How does restricting access to firearms affect domestic abuse?

“There is a deadly intersection between intimate partner violence and guns,” said Diana Kasdan, the director of judicial strategy at the Center for Reproductive Rights. “And [the federal law at the center of Rahimi] is one that has been shown can reduce the risk of homicide and harm for pregnant and postpartum people.” 

Restricting access to guns for those who have been determined by a court to have committed domestic violence has been shown to dramatically reduce homicide rates — so much so, that beyond the federal law in question, many states have taken things further by passing what are known as extreme risk laws, sometimes called “red flag laws.” 

Twenty-one states and the District of Columbia have passed extreme risk laws that allow a person to petition to have an individual’s firearms confiscated. A petitioner must present evidence to a judge about the potential threat posed by the person, and the judge must determine that the evidence presented meets the standard for temporary confiscation. “It’s not a solution for everything, but it is a reasonable measure the government can take to protect the lives and safety and health of all people,” Kasdan said — including those in domestic violence situations, and especially pregnant people who are often particularly vulnerable.  

Talukder noted that there has been a documented 13 percent reduction in intimate partner homicides in those states where protective orders cover dating partners and not just spouses. Likewise, there is also a 13 percent reduction in intimate partner homicides in states whose laws cover temporary and not just permanent protective orders. Currently, 20 states include temporary protective orders in their dispossession policies: Arizona, California, Hawaii, Illinois, Maine, Massachusetts, Michigan, Montana, Nebraska, New Hampshire, New Jersey, New York, North Carolina, North Dakota, Pennsylvania, Texas, Utah, Virginia, Washington and West Virginia  

Everytown for Gun Safety, which advocates for gun safety regulations, is among the groups that filed an amicus — or “friend of the court” — brief on behalf of the U.S. government. Janet Carter, the senior director of issues and appeals at Everytown, said that its brief, like many others, emphasizes that the danger from guns is not just the potential of physical harm but also the toll they take on domestic violence victims when used for intimidation. This quiet use of guns as an intimidating force is not only “a serious part of gun violence, but also of coercive control within abusive relationships,” Carter said.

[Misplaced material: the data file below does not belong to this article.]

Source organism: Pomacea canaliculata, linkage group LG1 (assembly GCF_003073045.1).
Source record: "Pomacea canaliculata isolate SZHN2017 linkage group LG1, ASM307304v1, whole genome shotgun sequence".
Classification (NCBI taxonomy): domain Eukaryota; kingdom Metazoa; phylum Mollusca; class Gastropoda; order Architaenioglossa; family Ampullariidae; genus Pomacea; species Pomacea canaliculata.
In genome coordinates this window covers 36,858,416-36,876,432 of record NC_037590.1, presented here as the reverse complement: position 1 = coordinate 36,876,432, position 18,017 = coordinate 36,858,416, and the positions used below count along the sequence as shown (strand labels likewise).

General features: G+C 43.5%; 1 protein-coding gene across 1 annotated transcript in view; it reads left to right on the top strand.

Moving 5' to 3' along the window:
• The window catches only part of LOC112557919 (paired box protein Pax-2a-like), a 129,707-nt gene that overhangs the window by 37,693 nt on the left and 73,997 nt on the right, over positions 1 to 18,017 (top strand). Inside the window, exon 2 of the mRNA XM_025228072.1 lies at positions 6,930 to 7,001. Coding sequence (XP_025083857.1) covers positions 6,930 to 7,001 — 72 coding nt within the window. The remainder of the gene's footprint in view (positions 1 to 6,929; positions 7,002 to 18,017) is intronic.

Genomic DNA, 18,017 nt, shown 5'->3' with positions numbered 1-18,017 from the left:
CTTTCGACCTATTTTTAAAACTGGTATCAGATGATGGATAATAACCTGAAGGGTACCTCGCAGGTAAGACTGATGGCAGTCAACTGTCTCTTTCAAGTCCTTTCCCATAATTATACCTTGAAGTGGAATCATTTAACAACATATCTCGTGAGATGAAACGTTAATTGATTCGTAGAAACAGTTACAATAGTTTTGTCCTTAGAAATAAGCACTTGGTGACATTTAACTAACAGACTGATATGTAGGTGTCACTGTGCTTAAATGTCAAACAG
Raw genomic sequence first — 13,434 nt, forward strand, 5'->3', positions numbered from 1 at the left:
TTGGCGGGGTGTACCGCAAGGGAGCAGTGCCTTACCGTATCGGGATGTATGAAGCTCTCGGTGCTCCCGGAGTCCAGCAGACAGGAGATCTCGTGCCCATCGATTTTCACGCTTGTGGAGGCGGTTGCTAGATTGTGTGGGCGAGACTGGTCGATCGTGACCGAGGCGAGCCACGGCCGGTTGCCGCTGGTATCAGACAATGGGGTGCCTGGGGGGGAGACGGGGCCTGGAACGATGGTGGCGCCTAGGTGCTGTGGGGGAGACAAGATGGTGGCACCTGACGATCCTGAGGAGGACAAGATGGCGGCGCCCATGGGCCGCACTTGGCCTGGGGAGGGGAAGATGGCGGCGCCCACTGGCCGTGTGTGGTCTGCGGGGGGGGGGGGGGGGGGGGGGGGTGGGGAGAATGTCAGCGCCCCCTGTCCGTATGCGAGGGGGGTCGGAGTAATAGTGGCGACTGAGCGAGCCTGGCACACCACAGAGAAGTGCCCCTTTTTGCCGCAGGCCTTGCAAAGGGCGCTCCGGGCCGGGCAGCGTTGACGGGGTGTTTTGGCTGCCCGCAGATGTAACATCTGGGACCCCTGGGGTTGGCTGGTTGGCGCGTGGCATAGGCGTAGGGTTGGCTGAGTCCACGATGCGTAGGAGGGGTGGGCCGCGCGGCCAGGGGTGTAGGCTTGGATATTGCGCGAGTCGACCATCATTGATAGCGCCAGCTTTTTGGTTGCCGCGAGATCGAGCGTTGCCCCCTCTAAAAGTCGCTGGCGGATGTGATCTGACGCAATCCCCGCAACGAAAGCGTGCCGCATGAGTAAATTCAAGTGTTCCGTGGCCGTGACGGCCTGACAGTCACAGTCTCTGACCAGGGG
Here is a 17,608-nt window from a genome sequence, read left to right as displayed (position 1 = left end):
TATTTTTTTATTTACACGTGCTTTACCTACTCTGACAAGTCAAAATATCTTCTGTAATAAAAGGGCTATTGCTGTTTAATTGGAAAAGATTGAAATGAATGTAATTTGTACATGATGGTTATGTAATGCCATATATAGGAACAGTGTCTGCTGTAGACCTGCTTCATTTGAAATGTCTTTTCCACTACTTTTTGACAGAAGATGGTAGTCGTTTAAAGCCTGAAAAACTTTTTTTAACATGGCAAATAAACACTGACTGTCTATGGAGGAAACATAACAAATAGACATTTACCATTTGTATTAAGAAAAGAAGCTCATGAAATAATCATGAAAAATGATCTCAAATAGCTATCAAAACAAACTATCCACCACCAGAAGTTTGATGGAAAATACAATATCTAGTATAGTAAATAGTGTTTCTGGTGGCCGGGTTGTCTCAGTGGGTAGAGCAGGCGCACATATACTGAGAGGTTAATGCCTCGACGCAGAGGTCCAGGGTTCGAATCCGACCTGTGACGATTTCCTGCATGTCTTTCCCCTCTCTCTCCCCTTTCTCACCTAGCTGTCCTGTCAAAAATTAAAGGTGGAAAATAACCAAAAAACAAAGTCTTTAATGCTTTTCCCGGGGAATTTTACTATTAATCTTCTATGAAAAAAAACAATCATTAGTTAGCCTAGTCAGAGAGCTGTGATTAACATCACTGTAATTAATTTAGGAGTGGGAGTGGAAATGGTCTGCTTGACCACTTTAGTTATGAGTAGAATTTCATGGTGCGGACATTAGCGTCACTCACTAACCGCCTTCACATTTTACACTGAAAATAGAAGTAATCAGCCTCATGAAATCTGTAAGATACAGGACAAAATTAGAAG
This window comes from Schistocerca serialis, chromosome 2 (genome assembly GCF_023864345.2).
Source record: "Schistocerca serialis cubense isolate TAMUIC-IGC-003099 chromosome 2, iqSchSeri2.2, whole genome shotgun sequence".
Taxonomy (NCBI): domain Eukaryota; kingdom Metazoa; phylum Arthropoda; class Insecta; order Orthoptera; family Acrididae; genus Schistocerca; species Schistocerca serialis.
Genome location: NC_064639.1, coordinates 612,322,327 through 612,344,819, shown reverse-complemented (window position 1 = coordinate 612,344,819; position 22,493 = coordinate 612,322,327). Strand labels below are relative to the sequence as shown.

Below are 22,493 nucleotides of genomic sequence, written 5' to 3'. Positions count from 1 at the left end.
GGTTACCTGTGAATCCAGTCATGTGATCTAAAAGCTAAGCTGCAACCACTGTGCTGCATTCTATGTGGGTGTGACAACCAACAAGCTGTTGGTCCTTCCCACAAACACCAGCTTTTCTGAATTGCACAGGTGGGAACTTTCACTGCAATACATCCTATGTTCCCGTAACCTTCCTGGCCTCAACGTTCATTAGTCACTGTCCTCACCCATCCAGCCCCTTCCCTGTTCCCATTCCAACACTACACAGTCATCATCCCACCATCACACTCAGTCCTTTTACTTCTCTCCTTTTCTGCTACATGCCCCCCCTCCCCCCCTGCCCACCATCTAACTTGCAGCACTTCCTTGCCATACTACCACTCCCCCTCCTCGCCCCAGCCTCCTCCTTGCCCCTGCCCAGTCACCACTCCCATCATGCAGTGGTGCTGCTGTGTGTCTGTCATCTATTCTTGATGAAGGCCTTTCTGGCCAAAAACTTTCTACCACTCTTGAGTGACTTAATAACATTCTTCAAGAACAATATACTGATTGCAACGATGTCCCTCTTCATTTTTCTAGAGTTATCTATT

What is the defense arguing in this case?

The defense is asking the Supreme Court to affirm the 5th Circuit’s reversal, arguing that federal appeals court appropriately applied the standards set by the Bruen ruling. They also state that the federal law in question is unconstitutional for five reasons: First, because it serves as a total ban on firearms and ammunition, including in the home; second, because the statute carries criminal penalties including up to 15 years of federal prison time; third, that it applies to U.S. citizens who otherwise retain their other civic rights; fourth, that the ban is not triggered by a criminal conviction, but a civil order; and fifth, that as a federal ban, it incorrectly supersedes states’ rights. 

In an amicus brief filed for the defense by the National Rifle Association (NRA), the gun rights advocacy group also argues that domestic violence restraining orders are inherently unconstitutional and that any accusations of domestic violence should be tried in criminal court and come coupled with a conviction. Restraining orders, the NRA argues, are an ineffective way to change the behavior of a person willing to break the law and thus should also be ended as a practice.

Who stands to be most impacted by the Rahimi ruling?

Women, LGBTQ+ people, and those from marginalized backgrounds are disproportionately impacted by domestic violence and thus likewise stand to also be those most impacted should the court rule in favor of the defense. Women in the United States are 11 times more likely to be killed with a firearm than women in other high-income countries, female intimate partners are more likely to be killed with a gun than all other means combined, and the presence of a gun increases the risk of homicide for women in domestic violence situations by 500 percent. One in 4 women in the United States has been the victim of severe domestic violence injury in her lifetime, and 1 in 3 women in the United States has experienced rape, stalking or domestic violence. 


Kasdan specifically emphasized the deep connection between intimate partner violence, gun violence and maternal mortality. “Homicide is the leading cause of death for those who are pregnant or postpartum, and the majority of these deaths involve firearms,” Kasdan said. 

The Center for Reproductive Rights filed an amicus brief outlining the relationship between gun violence, domestic violence and maternal mortality and pressing the court to consider the ways in which the lives of pregnant people will be at risk should the 5th Circuit’s ruling stand. In 2020, Kasdan said, 81 percent of all pregnancy-related homicides involved guns. 

“A pregnancy really does become a trigger for an increase in violence and abuse in relationships,” Kasdan explained, pointing to the decision of whether to continue the pregnancy, the economic stress of a pregnancy and the general stress of parenting as factors that can often trigger intimate partner abuse. 

Kasdan told The 19th that this new litmus test of seeking a historical counterpoint from the time of America’s founding, as the Supreme Court did in the Bruen decision, could prove particularly dangerous in cases like Rahimi, where those disproportionately impacted by a lack of regulation are women. “At the time when guns were being regulated when the Second Amendment was written, many people — and women in particular — were not part of the body politic.” Back then, she said, “women were a kind of property, subject to the men of their households and a certain degree of control was expected.”